I Miss You When I Blink (Philpott) - Discussion Questions

Discussion Questions
1. "It’s the perfect sentence, but I didn’t write it. My six-year-old did (1)." What did you initially think the phrase "I miss you when I blink" meant and what you do you think of it after reading the book? Do you think it was a good choice of title for this collection?

2. "We all keep certain phrases handy in our minds—hanging on hooks just inside the door where we can grab them like a raincoat, for easy access. Not mantras exactly, but go-to choruses that state how things are, that give structure to the chaos and help life make a little more sense (2)." Do you have one of these? What is it and where did it come from?

3. "For so many people I know, there is no one big midlife smashup; there’s a recurring sense of having met an impasse, a need to turn around and not only change course, but change the way you are (3)." Have you ever felt this way? How did you get yourself out of it?

4. Mary Laura mentions finding her brilliant college notes about Virginia Woolf and feeling detached from that person. What is the version of yourself that you miss most? [Technically, that was a hypothetical "she" who found those notes, but as long as that tiny distinction doesn’t bother you all, it’s fine with me if saying it this way in the question makes it simpler.]

5. Are you a perfectionist like Mary Laura? Why do you think so many women define themselves as perfectionists?

6. Have you ever thought of your life as an endless to-do list? Mary Laura finds herself checking things off, getting to the end of her "successful adulthood" list, but feeling more disoriented than ever, like she hasn't arrived anywhere (12). How can we remain goal-oriented without finding ourselves at this impasse? Is being goal-oriented even something to strive for? Is the impasse inevitable? [just slightly reworded bc "nearing the end of hers" initially made me think it meant "nearing the end of her life" lol]

7. "It wouldn’t be fair for me to say, 'I’m just an average person,' or 'an ordinary' person, because I am also a lucky person. I was raised in a loving home and grew up to have another loving home, and I do not suffer from dire physical, financial, or situational disadvantages that so many people struggle under. But being fortunate doesn’t mean you won’t reach a certain point in life—many points actually—and panic (13)." How can we recognize the privileges we have while still treating our own struggles and feelings with respect?

8. "All of us have one prevalent personality trait, no matter what other qualities we possess. There’s always one ingredient that flavors everything else about us. The cilantro, if you will (16)." Do you think this is true? And if so, what’s yours?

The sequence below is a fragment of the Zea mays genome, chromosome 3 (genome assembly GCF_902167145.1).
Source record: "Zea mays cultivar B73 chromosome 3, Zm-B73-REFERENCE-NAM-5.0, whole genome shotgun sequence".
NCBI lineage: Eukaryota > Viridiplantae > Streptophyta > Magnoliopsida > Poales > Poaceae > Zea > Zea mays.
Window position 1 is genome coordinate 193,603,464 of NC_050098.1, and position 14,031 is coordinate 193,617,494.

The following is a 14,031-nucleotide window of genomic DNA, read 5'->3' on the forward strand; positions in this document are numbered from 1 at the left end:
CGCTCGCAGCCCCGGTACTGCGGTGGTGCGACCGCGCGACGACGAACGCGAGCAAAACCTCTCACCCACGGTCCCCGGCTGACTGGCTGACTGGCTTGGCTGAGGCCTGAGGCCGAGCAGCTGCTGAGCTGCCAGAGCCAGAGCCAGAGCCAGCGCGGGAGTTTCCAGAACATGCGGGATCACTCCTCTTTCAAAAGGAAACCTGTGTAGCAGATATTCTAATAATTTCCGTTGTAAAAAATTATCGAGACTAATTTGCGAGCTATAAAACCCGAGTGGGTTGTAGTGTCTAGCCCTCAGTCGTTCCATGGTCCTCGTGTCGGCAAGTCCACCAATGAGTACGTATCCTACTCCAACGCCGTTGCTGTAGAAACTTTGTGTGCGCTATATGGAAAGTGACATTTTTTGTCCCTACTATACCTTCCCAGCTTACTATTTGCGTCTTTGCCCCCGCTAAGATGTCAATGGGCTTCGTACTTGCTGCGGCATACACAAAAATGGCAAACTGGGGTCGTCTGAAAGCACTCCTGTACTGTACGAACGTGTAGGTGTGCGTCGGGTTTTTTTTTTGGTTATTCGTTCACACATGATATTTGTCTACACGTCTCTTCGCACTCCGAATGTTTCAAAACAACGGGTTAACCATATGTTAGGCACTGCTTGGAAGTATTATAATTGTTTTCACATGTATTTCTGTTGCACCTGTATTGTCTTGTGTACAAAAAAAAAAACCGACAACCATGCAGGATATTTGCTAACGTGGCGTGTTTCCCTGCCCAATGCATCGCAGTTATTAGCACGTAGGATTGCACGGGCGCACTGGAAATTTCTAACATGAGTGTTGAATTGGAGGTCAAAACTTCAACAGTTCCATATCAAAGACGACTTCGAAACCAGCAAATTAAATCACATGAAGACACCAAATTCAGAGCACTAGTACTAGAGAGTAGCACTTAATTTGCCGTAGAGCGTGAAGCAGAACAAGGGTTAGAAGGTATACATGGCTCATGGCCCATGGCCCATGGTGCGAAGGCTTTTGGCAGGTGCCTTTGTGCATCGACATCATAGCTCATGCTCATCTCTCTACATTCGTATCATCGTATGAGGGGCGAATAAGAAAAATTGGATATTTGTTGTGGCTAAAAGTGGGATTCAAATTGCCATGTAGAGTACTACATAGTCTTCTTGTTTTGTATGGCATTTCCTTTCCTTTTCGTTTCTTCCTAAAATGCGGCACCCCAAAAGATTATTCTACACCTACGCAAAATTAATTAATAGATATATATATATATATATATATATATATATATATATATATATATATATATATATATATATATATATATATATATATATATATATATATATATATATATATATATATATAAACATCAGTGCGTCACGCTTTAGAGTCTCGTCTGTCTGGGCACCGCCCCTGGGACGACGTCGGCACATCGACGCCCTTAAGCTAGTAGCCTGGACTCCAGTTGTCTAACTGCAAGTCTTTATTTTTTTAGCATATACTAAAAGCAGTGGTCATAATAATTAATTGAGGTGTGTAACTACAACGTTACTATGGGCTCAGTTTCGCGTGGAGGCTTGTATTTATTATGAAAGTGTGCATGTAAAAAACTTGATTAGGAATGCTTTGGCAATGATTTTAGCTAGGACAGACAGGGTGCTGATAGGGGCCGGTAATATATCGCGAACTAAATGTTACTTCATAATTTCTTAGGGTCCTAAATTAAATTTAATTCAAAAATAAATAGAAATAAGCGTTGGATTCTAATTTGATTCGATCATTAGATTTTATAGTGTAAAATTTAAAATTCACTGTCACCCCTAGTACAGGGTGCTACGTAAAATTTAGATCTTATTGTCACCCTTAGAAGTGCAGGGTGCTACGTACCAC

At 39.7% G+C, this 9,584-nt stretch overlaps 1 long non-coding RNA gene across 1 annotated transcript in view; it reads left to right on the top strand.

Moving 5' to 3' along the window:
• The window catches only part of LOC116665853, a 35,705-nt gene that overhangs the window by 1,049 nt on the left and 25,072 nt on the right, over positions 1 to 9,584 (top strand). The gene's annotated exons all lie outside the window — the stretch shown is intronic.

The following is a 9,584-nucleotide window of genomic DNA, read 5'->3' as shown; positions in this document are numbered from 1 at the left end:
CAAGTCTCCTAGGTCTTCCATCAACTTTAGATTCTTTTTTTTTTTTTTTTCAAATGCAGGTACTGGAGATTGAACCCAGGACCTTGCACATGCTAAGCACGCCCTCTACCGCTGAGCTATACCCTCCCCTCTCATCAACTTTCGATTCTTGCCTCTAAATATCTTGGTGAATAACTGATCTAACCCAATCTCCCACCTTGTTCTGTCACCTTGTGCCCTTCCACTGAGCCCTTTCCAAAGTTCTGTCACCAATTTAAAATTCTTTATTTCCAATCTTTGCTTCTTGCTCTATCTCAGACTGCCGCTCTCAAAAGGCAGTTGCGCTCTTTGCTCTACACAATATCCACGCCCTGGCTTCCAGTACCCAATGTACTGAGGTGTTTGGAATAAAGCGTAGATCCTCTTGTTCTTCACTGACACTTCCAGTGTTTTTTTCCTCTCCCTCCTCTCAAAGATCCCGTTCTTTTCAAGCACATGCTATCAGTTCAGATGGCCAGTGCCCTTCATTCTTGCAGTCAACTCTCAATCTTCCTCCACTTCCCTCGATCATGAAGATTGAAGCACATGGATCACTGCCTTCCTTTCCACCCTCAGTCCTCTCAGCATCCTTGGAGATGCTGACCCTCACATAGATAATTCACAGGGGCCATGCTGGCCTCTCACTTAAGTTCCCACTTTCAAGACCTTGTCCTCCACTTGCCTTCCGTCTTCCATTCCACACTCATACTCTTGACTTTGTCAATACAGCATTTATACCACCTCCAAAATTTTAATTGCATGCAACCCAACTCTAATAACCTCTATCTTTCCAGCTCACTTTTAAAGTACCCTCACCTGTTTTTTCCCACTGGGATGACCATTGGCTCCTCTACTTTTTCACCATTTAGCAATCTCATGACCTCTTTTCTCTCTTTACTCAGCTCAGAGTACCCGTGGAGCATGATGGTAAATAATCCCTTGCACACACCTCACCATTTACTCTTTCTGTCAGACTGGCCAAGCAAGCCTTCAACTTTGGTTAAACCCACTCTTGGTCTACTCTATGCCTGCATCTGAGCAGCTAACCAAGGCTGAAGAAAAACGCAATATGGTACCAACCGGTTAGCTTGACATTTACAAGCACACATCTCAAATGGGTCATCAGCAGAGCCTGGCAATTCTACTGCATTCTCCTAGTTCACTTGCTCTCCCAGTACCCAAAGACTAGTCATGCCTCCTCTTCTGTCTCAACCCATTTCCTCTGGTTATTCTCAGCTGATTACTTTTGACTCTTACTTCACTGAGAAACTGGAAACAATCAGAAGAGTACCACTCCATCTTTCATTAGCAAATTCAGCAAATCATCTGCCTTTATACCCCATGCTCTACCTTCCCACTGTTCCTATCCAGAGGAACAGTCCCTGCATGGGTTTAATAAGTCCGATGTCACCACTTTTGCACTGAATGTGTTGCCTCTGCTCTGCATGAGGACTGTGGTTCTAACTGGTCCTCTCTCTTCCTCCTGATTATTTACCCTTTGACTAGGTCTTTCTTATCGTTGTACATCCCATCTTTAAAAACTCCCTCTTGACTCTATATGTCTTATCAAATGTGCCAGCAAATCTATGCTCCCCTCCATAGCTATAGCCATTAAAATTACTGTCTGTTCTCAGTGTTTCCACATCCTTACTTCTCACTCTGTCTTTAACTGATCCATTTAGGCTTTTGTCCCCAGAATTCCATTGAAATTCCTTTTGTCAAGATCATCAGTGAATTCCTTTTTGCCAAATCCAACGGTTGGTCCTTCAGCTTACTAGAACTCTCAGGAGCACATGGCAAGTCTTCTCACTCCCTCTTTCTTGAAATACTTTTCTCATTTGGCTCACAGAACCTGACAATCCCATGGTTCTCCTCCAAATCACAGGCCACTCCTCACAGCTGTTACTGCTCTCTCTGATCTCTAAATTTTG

9. Mary Laura writes about the trope of blaming your parents for your flaws: "So there you have it. When I was growing up, my mother was a hard-ass, and she turned me compulsive. It’s all my mother’s fault. Or: When I was growing up, my mother was my cheerleader, and she made me successful. It’s all to my mother’s credit (26)." How do you view the effects your parents had on you? Is there another way to look at this?

10. "In school we’re taught to do our best, but we’re limited by the bounds of what we understand to be right—and ‘right’ looks different to everyone (35)." Do people ever fully learn that lesson? How do you teach kids what’s right and wrong while also teaching them that right and wrong look different to everyone?

11. Have you ever dated a person who was "totally wrong but really fun for a little while (49)"? Spill.

12. Do you believe that the potential selves you could’ve been "exist as surely as my past selves do and as truly as the real, right-now self does, too (85)"? How did reading that make you feel?

13. Have you ever found yourself in a conversation about the weather or traffic and wondered, "Have conversations always been like this (122)?" How do we get into conversational ruts (with our friends or our partners) and how can we get out of them? What do you do to break through the small talk?

14. At the end of Mary Laura’s solo retreat in Nashville, she writes in her journal, "I am too smart to go back to being miserable (172)." How do you feel about this sentiment?

15. Mary Laura believes you can always start over. Do you? Have you? Will you?
(Questions issued by the publisher.)

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